Published: 13:35, 10 September 2019
An initiative to show the work Highways England puts in to preventing suicide has been stopped after one year.
Two years ago the authority responsible for Kent's motorways and major A roads vowed to create annual reports identifying the work it could carry out to prevent suicides.
The first report came out in 2018, but with its second report now overdue, the scheme has been pulled.
A Highways England spokesman said: "There is no intention to produce any more specific suicide prevention annual reports. However, we will include a contribution about this in the Annual Report and Accounts, as before."
Around 50 people take their own lives on the country's roads each year.
The Conservative MP wrote to Highways England earlier this year, suggesting there could be better provisions at certain sites on the road network.
Reacting to today's news, Ms Crouch said: "While I can sort of understand why Highways England may not wish to publish the reports any more, I will be seeking reassurance that they are collecting the data.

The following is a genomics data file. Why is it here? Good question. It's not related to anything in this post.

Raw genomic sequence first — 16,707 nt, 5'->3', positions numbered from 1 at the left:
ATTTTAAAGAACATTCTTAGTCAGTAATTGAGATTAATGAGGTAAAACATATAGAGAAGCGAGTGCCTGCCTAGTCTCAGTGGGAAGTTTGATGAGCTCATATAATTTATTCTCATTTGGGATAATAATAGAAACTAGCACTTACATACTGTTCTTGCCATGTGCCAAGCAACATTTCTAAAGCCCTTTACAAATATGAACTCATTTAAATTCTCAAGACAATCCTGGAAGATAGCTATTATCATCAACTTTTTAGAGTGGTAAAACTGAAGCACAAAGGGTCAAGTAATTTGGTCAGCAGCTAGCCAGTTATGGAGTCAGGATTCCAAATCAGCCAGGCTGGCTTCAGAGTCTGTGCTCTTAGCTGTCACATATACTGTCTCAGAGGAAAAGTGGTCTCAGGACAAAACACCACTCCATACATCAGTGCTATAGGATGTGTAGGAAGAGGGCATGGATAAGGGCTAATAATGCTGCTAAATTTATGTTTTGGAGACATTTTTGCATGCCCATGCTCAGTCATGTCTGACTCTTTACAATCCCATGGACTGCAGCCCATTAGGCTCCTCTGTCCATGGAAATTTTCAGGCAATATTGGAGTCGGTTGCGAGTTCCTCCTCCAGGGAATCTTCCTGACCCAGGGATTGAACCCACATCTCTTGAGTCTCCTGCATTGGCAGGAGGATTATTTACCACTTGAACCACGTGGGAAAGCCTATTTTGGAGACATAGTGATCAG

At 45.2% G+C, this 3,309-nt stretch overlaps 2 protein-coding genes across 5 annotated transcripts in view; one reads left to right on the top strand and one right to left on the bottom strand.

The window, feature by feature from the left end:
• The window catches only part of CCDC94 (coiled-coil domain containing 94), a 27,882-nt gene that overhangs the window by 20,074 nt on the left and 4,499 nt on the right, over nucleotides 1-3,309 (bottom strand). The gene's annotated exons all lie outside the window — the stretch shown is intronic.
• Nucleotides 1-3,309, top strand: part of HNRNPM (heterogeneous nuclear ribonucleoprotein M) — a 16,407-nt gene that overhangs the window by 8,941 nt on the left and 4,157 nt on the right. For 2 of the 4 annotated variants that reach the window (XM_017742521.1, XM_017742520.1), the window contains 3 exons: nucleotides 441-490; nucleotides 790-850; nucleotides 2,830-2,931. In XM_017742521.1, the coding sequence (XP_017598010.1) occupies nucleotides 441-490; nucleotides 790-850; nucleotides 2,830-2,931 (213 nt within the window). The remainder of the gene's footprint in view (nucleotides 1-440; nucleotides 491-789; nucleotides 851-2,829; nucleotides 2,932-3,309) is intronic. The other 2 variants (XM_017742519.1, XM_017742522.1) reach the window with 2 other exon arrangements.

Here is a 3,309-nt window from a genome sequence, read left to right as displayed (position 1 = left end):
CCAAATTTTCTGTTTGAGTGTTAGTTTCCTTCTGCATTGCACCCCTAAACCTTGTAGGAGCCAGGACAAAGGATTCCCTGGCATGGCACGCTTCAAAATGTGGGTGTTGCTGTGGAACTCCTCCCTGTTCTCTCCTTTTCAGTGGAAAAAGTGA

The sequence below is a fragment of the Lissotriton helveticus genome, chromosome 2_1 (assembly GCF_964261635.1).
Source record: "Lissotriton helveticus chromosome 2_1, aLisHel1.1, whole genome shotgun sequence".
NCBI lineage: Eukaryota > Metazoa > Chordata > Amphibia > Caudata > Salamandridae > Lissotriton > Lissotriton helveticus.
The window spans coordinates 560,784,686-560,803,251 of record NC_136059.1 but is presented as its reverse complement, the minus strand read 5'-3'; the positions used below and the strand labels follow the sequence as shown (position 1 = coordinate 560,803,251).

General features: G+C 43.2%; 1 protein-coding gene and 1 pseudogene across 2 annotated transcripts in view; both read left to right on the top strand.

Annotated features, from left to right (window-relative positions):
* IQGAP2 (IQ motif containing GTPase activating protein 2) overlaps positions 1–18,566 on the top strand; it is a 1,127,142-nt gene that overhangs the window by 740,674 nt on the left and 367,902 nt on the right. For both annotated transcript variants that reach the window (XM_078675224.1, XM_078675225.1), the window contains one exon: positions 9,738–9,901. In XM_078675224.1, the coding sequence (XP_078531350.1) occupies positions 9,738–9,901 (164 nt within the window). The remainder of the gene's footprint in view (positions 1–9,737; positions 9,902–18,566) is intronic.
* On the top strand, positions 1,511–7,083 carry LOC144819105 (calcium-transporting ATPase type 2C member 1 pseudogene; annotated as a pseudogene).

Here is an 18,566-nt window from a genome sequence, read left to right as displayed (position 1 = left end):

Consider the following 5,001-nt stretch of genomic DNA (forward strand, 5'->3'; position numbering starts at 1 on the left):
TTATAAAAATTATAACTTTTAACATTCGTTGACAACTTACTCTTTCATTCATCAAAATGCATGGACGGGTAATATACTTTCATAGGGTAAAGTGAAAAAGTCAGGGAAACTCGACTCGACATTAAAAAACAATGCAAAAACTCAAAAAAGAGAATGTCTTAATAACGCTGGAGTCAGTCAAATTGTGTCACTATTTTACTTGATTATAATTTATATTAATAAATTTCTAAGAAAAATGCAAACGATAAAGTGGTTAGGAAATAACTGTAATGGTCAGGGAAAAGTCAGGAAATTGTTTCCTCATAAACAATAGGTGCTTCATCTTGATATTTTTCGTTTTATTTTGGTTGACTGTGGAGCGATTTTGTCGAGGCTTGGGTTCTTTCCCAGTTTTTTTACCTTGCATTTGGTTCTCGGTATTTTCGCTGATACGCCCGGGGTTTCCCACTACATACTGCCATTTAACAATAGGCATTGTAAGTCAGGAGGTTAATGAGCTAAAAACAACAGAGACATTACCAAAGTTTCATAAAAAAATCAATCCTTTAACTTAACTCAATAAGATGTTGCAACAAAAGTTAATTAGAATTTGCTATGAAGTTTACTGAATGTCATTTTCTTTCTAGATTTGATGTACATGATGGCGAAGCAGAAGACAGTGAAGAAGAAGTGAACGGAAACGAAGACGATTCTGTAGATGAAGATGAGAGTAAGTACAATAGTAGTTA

"It is important all agencies work together to prevent suicides and that includes Highways England."
The highways authority has worked with Samaritans to place more than 500 crisis boards at 100 "priority" locations nationwide.
It's Annual Report and Accounts from this year states: "We support those affected by suicide and work across our company to destigmatise mental health issues. We are members of the National Suicide Prevention Alliance and work closely with regional stakeholders, such as local authorities and the NHS, to identify broader interventions."
KentOnline is publishing a series of articles for National Suicide Prevention Day:
If you're struggling please contact Samaritans on 116 123.
More by this authorLuke May